Democracy, the market and the Roman Empire

Published on: 13 February 2024

The Colosseum goes hand in hand with Rome. And political freedom (democracy) goes hand in hand with economic freedom (free market). Right? Or can the free market ultimately undermine democracy? Think about the Roman Empire. It may conjure up all kinds of images, but it was not a democracy. Whereas in the centuries before, you had the Roman Republic. That did have some kind of democracy and economic freedom. But that combination obviously gave way.


After World War II, the world was orderly. Some countries lacked political and economic freedom and remained poor. Think of the Eastern Bloc. The West - economically and politically free - became rich. The story is simple. A democratic rule of law increases trust in government and enhances the business climate. Without repression, it is a lot more comfortable to exchange ideas and dare to invest sooner.


Conversely, a thriving economy can strengthen democracy. Think of an emerging middle class demanding participation and counterbalancing the power of elites. For the growing group with something to lose, the importance of impartial justice increases. A strong economy also enables investment in education - which in turn benefits both economy and democracy. The only way is up ... isn’t it?


Well, for the Romans it wasn’t. Even today we can ask whether the market always strengthens democracy. Or whether it works the other way.


Take the revenue model of some big social media companies that drives uproar. The more emotions, the more clicks, the more ad revenue. Objective news tends to be boring, so you don’t earn a living from that. Uproar equals attention equals cash. But the byproducts are polarization, social distrust and envy. That undermines democracy. It’s hard to compromise with another person for whom you have no understanding.


Besides, with indignation as fuel, discussions are often not about what matters. Was it really such a tragedy for the British that Brussels was interfering with the curvature of bananas and when something could be called chocolate? Rupert Murdoch’s magazines sometimes have decisive influence on elections: think of that ultimately narrow majority for Brexit. In this example, the market generates sensation - bread and games, the Romans would say - but not a stronger economy. Indeed, the Brexit did not become a unanimous economic success.”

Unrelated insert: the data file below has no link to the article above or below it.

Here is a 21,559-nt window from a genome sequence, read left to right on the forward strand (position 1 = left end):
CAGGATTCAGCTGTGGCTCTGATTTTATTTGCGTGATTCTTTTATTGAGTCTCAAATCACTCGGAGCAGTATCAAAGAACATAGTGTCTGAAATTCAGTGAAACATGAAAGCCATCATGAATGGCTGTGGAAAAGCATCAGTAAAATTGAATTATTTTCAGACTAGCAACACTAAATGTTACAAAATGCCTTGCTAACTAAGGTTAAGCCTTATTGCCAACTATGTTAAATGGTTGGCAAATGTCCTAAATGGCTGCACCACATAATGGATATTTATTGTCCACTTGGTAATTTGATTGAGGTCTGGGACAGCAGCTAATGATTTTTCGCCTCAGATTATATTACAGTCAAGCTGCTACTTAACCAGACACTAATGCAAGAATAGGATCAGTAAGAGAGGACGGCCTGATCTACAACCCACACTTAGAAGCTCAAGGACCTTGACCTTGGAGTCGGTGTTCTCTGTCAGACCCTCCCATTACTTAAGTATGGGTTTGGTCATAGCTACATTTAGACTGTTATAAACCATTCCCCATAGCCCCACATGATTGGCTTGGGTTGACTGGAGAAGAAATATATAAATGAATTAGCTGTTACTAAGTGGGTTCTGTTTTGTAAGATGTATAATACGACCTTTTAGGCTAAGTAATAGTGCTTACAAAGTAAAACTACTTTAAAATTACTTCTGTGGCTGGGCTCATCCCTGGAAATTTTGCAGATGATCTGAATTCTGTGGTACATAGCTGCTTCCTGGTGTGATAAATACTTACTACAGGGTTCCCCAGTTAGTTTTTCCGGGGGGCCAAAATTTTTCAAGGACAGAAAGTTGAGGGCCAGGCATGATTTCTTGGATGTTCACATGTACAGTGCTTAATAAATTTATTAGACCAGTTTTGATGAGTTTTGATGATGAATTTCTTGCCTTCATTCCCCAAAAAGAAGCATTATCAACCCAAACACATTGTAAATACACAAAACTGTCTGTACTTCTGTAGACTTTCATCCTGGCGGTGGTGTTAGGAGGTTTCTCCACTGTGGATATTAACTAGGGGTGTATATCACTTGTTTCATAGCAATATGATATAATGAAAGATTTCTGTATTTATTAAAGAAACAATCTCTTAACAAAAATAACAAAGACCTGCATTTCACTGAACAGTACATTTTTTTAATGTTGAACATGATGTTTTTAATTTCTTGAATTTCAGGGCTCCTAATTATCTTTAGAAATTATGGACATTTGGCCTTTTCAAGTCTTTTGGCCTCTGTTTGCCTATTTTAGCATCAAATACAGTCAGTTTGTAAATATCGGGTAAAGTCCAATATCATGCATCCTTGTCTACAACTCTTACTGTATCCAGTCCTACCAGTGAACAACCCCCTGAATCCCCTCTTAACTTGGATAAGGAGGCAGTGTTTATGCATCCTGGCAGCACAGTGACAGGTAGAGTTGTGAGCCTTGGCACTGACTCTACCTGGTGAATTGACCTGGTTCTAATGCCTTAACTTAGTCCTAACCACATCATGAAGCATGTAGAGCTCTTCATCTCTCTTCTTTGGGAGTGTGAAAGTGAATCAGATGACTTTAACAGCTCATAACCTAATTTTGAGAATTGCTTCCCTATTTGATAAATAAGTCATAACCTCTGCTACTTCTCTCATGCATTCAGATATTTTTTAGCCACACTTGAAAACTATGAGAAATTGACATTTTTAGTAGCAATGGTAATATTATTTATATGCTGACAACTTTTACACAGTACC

Another problem with markets is that while they bring prosperity, it is often skewed. Now, to me, it is not necessarily morally reprehensible if someone gets rich through brilliant ideas and hard work. That’s just how capitalism works. And a healthy democracy reduces differences. But it is problematic when a few people gain a lot of influence and political power through all that money - through their companies or indirectly through philanthropic institutions. We cannot vote out Mark Zuckerberg, Rupert Murdoch or Elon Musk, even though the latter, for example, can influence - and has influenced - the course of the war in Ukraine by turning the Internet on or off with his company Starlink. 


In short, political and economic freedom can be mutually supportive. But markets certainly don’t automatically enhance democracy. Market outcomes tend to be efficient, but not necessarily equitable or evenly distributed - and thus sometimes downright perverse.


What can we do? At least realize that democracy is not a given and that economic freedom does not always marry happily with political freedom. A little vigilance helps. I’d say: think about the Roman Empire a little more…


Charles Kalshoven is macroeconomist and expert strategist at APG